Wednesday, December 9, 2009

  • Workshop will show what ACE can do
  • Wintry notes on the first day of exams
  • UW helping promote life sciences in K-W
  • Editor:
  • Chris Redmond
  • Communications and Public Affairs

[spacer][One working, two watching]

Kinesiology Lab Days this week and next week bring high school students from across Ontario to experience lab sessions such as "Cardiovascular Health on Earth and in Space", using oxygen uptake equipment and electrocardiograms to assess how body systems respond to exercise. The labs are led by current students in UW's kin department (in black T-shirts).

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Workshop will show what ACE can do

UW-ACE, the university’s online course management system, does a lot more than just calculate marks, as three instructors will demonstrate tomorrow at an end-of-term briefing for members of the ACE Instructor User Group, sponsored by the Centre for Teaching Excellence.

Meanwhile, there was much talk about ACE at yesterday’s WatITis conference for information technology staff — including a presentation on “Replacing UW-ACE” by Andrea Chappell of information systems and technology and David Bean of distance and continuing education. Chappell is director of IST’s Instructional Technologies and Multimedia Services unit, which is the home of UW-ACE.

The course management system has been under review for more than a year now, and continues to evolve. New features this year have included the Ares service connecting ACE to the library’s electronic reserves; the Turnitin plagiarism detector; and Wimba, a way of incorporating voice recordings.

Tomorrow’s user group session, says CTE, “provides an opportunity for instructors to see examples of innovative ways that other faculty members are using UW-ACE on campus. Three instructors will present activities that they have created for their students in UW-ACE. They will discuss why incorporating the activities into an online environment enhanced the learning experience for their students and share their own experiences of creating and facilitating these activities. Past topics have included how to use online polls to enhance in-class discussions, how to create student-generated self-assessment quizzes, and unique ways to enhance student communication through discussion boards.”

Tomorrow’s speakers start with Andrea Edginton of the School of Pharmacy, who reports that pharmacokinetics is one component of a larger integrated course (IPFC1) that is offered to Pharmacy students in their second year and examines how the fate of drugs in the body is influenced by physiological and biochemical processes using a mathematical description of the events which transpire following drug administration. This component is almost completely delivered online and represents seven hours of class time per week within the larger IPFC1 schedule.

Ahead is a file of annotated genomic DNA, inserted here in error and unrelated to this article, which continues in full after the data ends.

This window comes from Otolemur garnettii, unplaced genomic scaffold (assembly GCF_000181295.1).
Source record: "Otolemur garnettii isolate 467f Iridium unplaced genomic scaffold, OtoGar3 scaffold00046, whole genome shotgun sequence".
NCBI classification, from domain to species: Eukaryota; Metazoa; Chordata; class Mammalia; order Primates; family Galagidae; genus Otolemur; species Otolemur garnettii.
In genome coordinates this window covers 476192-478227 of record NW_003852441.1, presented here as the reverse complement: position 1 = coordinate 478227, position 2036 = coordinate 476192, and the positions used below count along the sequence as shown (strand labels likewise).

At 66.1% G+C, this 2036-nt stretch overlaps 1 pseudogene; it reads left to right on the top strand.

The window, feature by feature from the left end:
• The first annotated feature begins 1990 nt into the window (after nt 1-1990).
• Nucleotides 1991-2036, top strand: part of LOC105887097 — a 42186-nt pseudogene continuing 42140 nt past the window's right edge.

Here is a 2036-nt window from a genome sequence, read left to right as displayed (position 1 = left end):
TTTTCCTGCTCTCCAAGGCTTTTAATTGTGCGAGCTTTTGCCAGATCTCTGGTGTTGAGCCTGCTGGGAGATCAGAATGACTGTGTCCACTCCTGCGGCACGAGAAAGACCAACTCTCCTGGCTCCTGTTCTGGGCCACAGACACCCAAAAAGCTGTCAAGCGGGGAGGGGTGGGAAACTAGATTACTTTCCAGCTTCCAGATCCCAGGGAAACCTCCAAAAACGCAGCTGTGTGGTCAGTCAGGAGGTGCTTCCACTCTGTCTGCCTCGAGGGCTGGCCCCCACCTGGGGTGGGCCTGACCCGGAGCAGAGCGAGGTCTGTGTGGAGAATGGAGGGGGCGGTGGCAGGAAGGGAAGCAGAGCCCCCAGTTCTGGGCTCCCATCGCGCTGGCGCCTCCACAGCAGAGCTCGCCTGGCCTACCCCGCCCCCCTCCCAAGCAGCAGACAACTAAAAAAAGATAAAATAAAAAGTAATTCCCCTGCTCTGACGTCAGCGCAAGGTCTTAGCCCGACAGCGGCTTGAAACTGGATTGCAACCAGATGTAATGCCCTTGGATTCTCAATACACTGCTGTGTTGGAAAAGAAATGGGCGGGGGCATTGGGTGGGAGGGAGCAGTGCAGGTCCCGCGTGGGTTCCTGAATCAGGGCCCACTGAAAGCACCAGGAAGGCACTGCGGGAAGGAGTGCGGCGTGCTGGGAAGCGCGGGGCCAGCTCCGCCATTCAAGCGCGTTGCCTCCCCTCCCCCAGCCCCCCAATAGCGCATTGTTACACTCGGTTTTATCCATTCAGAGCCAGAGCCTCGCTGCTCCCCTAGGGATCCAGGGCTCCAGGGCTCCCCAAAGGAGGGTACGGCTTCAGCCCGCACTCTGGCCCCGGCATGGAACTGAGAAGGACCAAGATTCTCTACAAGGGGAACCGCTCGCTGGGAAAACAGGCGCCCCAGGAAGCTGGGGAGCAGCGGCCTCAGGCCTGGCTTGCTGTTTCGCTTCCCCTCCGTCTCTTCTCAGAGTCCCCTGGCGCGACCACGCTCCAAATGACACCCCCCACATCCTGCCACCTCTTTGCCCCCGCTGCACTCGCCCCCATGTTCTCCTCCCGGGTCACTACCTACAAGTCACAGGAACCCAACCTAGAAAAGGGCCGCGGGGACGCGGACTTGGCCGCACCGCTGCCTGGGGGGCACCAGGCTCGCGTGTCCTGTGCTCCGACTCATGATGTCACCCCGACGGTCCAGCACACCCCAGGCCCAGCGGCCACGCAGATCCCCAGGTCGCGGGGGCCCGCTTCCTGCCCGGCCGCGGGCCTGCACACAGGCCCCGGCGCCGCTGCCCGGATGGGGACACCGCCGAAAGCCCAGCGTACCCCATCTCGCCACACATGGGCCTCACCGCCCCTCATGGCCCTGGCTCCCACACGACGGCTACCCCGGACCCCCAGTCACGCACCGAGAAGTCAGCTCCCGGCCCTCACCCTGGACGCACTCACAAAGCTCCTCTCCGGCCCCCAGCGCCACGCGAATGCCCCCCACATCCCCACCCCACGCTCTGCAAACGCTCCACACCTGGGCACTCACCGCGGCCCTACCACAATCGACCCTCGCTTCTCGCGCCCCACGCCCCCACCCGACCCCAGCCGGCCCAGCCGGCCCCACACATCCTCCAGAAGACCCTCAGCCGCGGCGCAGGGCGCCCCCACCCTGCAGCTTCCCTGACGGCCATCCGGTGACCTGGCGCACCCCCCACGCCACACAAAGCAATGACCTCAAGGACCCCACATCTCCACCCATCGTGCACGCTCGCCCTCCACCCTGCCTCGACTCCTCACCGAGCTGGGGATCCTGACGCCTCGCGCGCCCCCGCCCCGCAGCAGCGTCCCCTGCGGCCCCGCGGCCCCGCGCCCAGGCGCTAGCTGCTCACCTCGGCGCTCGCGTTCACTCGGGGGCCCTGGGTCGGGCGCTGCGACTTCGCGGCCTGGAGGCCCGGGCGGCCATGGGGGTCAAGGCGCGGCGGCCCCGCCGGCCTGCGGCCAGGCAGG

Edginton will talk about how she created course modules using Camtasia and has integrated these modules with online activities and self-assessments, and a weekly one-hour face-to-face tutorial where she works through an assigned problem set and answers questions.

Second is Robert Sproule of the School of Accounting and Finance, talking about the course AFM 131, which explores the functional areas of Accounting, Finance, Marketing, Organizational Design, Leadership, Operations Management and Human Resource Management, along with the impacts of ethics and globalization on business.

Class time is used for mini lectures interspersed with engaging students in small group discussions and confirming broad-based understanding of core course concepts through the use of a course response system ( “clickers”).

Team-based course activities are very important in this course. Teams engage in interactive online discussions and work together to play an online business simulation game called “Mike’s Bikes”. Sproule will speak about how a team contract is used in his course to help teams members define the goals of the team and the team roles, as well as agree upon a team code of conduct and the process for resolving conflicts when they arise.